1 squirrel
2 possums
it is unlikely the Mollinator was willing to share the bounty of our harvest with the neighborhood critters. We should have become suspicious when she joined the Whine of the Month Club.

Tuesday, August 28, 2012

Romanians in Jersey? Sure!

The promise of a room full of Romanians from across the country lured us to the historic Stanley Theater in Jersey City, NJ this past weekend. We were not disappointed; it was a lovely weekend spent with friends both new and old. Delegates came from California, Oregon, Washington, Illinois, Texas, Georgia, New York as well as from Romania and Moldova. Of course the star attraction for me was my little buddy who moved last year to Georgia with her parents. She is a doll and puts up with my "can't get enough hugs" fussing over her. If travel is so stinking inconvenient and uncomfortable (plane delays, missed flights etc.) why can't it be cheaper so we can get to see our far flung friends more often?

Former Sacramentans - now Southern Girls

How I miss my fun Daniella!

The Little Squirt DVD was released in Romanian

It was a three kleenex goodbye

Monday, August 27, 2012

So long to the Bossert Hotel

Soon the Hotel Bossert will be sold and we'll lose our great place to stay in Brooklyn Heights. It's my favorite place in my favorite neighborhood in my favorite city. So one last night at the Bossert was in order for this trip to New York. It was a great good-bye - the weather stayed fabulous and all was great - except that the Big E was stuck in the airport in Philly and missed the fun.

A chandelier at the Bossert

We picked up Thai food and went to the roof of another historic building, The Towers Hotel, also in Brooklyn Heights. We've been going up there for years, long before it was transformed into a classy rooftop garden with flowers and actual furniture to sit on. We used to go there when the corner towers were dripping with stalactite formations. The whole thing has been gorgeously restored to match the million dollar views. Possibly our last visit here too -  it was all very nostalgic and bittersweet.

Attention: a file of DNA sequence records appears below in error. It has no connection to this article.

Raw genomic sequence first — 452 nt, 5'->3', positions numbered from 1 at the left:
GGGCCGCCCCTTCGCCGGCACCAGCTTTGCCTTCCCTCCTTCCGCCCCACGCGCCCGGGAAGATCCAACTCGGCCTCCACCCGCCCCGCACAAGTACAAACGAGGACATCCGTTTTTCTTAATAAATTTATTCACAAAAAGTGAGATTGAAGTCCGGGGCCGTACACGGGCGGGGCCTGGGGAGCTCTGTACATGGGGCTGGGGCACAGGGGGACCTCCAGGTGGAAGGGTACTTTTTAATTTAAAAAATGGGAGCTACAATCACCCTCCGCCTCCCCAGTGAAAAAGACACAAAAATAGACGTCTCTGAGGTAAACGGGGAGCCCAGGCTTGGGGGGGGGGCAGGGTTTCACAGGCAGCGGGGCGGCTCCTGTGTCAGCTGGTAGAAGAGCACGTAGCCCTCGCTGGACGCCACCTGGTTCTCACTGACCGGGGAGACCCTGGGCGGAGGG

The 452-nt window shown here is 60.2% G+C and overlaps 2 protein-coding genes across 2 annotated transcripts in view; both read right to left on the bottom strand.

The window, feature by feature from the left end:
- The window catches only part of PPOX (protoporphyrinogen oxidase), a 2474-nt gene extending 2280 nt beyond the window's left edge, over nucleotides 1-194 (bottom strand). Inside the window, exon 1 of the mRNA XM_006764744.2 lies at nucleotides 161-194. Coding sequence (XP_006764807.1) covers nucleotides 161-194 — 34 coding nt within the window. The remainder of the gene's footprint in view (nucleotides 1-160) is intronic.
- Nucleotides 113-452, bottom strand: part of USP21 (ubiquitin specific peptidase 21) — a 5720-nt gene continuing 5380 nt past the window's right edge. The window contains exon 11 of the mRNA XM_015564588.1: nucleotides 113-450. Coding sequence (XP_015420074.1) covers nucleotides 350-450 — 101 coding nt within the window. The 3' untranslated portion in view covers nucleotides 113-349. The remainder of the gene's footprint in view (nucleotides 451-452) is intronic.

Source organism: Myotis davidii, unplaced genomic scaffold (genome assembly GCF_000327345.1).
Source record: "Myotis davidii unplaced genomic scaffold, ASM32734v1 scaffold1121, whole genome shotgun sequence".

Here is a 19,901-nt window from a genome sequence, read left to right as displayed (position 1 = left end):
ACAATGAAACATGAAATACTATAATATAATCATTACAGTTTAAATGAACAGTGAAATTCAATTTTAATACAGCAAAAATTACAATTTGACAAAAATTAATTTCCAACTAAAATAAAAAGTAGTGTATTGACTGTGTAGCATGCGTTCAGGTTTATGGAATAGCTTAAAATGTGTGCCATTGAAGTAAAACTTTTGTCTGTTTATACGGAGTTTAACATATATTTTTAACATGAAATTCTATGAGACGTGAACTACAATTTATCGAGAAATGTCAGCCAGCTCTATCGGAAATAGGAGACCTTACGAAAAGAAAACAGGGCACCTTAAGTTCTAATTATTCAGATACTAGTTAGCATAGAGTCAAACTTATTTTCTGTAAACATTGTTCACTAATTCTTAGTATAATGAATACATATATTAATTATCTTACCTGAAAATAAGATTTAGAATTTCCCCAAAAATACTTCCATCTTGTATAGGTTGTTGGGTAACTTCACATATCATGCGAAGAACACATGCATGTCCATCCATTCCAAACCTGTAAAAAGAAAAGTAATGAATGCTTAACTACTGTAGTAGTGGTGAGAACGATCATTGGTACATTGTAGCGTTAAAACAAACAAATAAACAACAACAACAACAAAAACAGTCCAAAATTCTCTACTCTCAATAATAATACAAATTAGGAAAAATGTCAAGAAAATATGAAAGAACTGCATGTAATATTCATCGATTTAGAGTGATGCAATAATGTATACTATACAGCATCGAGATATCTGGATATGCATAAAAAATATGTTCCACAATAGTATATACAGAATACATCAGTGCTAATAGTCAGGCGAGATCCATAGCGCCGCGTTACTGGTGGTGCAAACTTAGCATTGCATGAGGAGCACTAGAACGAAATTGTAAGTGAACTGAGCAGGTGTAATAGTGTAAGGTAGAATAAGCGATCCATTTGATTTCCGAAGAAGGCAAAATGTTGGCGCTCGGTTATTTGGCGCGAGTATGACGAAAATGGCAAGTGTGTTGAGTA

The roof of the Towers Hotel

photo credit

Tuesday, August 21, 2012

A most civilized beach

Compo Beach - August 2012
The beaches in Northern California are awesome and beautiful. I love to sit and watch the crashing waves, the sea otters and other adorable critters. I love the fog and the mist, especially when it's baking hot back in the Sacramento Valley. But for swimming? Brrrr cold tides...crashing waves...sea weed wrapping around the legs...the threat of a navigationally challenged Great White nibbling on one's's all a bit stressful.

No Riff and no Raff Allowed!

Compo Beach in Westport, Connecticut is not technically even the ocean, but it is salty enough to feel like it when I got a mouthful. It's on Long Island Sound and is an easy stroll from the very civilized parking, near the very civilized bathrooms and showers. The most uncivilized price of $30 for parking keeps out the riff-raff, but we managed to sneak in anyway - with Debbie sort of sitting on the floor of the van and our extra car parked at a real estate office. Thank you so much Coldwell Banker, we owe you one. Actually we owe you the $30 we saved by only arriving in one car. When Ernst writes the Great American Novel, we promise to buy a beach house from you.

The weather is still unseasonably crazy good. The water was so refreshing. We could really swim, not just fight the waves. Jo and I had a swim race. I think our Olympic chances are really slim, but we probably gave the lifeguard a good laugh. I went in again just as we were about to leave. It was heaven. Some higher waves were coming off the Sound. I was all alone. The clouds were overhead. It was so wonderful. A tune was in my head. The soundtrack to Jaws. I swam my civilized Californian self back to the beach and quit while I was ahead. And while I still had my head.